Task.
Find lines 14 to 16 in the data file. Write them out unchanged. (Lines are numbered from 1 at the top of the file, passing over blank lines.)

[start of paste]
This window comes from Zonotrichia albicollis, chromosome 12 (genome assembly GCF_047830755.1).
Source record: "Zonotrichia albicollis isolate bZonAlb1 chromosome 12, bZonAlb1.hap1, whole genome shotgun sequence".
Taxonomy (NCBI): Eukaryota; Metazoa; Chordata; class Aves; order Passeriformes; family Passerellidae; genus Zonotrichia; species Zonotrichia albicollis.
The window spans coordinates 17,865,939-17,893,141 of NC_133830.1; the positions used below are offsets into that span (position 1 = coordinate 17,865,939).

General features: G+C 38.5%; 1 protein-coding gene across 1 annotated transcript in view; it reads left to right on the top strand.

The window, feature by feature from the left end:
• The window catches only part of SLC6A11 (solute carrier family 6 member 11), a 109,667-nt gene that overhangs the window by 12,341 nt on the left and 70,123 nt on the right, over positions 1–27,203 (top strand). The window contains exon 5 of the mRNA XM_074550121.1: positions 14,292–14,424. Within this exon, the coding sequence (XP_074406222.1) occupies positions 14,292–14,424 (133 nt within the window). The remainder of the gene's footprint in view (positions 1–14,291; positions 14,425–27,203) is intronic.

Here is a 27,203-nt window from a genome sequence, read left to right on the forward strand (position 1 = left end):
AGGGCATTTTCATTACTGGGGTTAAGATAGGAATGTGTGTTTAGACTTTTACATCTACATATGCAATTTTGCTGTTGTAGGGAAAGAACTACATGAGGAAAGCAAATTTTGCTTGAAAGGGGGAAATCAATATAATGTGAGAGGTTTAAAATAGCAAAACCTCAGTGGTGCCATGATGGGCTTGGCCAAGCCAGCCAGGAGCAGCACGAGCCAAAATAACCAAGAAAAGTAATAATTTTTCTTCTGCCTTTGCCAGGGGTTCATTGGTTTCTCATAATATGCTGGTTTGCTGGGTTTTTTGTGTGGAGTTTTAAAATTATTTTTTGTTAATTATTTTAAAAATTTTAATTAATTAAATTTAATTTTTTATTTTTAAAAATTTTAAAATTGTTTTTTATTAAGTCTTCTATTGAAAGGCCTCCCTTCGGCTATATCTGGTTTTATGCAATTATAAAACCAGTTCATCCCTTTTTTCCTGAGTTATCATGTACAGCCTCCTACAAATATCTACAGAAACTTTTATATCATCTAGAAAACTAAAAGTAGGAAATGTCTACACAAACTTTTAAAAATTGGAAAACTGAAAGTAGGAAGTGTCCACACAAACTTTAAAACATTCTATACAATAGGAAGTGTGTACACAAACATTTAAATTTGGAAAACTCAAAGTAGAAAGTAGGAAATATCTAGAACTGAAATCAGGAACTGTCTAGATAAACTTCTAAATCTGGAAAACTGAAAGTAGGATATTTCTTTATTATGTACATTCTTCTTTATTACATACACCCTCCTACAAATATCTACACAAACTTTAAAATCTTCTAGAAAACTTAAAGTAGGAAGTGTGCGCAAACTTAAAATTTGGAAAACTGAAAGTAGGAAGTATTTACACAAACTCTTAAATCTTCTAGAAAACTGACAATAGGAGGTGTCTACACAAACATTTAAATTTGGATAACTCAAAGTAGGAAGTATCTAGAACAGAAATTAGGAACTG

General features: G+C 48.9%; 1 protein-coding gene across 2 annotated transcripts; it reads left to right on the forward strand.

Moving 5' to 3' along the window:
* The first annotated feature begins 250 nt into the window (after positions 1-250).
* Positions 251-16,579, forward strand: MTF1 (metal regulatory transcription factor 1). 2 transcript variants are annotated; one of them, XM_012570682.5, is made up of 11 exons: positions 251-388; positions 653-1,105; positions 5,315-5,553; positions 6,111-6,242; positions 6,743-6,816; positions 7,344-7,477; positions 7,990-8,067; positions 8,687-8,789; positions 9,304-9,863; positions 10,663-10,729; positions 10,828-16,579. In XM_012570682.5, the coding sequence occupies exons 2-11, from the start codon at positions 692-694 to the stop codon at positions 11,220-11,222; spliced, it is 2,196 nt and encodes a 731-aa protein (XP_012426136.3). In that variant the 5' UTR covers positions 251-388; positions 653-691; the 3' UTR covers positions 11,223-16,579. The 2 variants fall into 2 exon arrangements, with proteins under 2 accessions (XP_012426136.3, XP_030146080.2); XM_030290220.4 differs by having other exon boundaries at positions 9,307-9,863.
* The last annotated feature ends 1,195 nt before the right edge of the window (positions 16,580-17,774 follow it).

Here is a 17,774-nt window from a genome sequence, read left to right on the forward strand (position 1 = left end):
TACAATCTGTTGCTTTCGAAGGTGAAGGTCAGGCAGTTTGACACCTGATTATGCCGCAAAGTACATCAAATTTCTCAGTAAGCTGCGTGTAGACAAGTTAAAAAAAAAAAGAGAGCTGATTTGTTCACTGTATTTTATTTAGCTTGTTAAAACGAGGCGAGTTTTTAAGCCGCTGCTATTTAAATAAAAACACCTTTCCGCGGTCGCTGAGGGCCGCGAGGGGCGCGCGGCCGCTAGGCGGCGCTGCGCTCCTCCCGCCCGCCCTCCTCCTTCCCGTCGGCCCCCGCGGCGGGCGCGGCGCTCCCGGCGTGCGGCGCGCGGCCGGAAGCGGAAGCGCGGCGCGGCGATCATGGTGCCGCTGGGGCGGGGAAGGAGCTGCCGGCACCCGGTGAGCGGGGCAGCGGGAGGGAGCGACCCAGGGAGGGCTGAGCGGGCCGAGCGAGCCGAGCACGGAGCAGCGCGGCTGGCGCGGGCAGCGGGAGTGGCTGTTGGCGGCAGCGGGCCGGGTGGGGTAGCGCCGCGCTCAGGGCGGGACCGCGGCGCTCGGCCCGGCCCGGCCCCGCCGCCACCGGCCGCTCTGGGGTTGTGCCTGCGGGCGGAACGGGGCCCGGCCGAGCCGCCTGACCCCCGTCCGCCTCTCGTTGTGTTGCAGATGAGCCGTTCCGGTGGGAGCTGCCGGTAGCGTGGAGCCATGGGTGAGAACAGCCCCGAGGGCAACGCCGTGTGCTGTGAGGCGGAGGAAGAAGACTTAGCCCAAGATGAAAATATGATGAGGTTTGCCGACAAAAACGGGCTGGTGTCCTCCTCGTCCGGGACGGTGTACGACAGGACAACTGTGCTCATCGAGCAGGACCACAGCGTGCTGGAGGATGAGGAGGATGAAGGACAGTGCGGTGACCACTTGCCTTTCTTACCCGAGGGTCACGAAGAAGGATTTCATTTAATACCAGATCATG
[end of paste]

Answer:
* The last annotated feature ends 1,195 nt before the right edge of the window (positions 16,580-17,774 follow it).

Here is a 17,774-nt window from a genome sequence, read left to right on the forward strand (position 1 = left end):
TACAATCTGTTGCTTTCGAAGGTGAAGGTCAGGCAGTTTGACACCTGATTATGCCGCAAAGTACATCAAATTTCTCAGTAAGCTGCGTGTAGACAAGTTAAAAAAAAAAAGAGAGCTGATTTGTTCACTGTATTTTATTTAGCTTGTTAAAACGAGGCGAGTTTTTAAGCCGCTGCTATTTAAATAAAAACACCTTTCCGCGGTCGCTGAGGGCCGCGAGGGGCGCGCGGCCGCTAGGCGGCGCTGCGCTCCTCCCGCCCGCCCTCCTCCTTCCCGTCGGCCCCCGCGGCGGGCGCGGCGCTCCCGGCGTGCGGCGCGCGGCCGGAAGCGGAAGCGCGGCGCGGCGATCATGGTGCCGCTGGGGCGGGGAAGGAGCTGCCGGCACCCGGTGAGCGGGGCAGCGGGAGGGAGCGACCCAGGGAGGGCTGAGCGGGCCGAGCGAGCCGAGCACGGAGCAGCGCGGCTGGCGCGGGCAGCGGGAGTGGCTGTTGGCGGCAGCGGGCCGGGTGGGGTAGCGCCGCGCTCAGGGCGGGACCGCGGCGCTCGGCCCGGCCCGGCCCCGCCGCCACCGGCCGCTCTGGGGTTGTGCCTGCGGGCGGAACGGGGCCCGGCCGAGCCGCCTGACCCCCGTCCGCCTCTCGTTGTGTTGCAGATGAGCCGTTCCGGTGGGAGCTGCCGGTAGCGTGGAGCCATGGGTGAGAACAGCCCCGAGGGCAACGCCGTGTGCTGTGAGGCGGAGGAAGAAGACTTAGCCCAAGATGAAAATATGATGAGGTTTGCCGACAAAAACGGGCTGGTGTCCTCCTCGTCCGGGACGGTGTACGACAGGACAACTGTGCTCATCGAGCAGGACCACAGCGTGCTGGAGGATGAGGAGGATGAAGGACAGTGCGGTGACCACTTGCCTTTCTTACCCGAGGGTCACGAAGAAGGATTTCATTTAATACCAGATCATG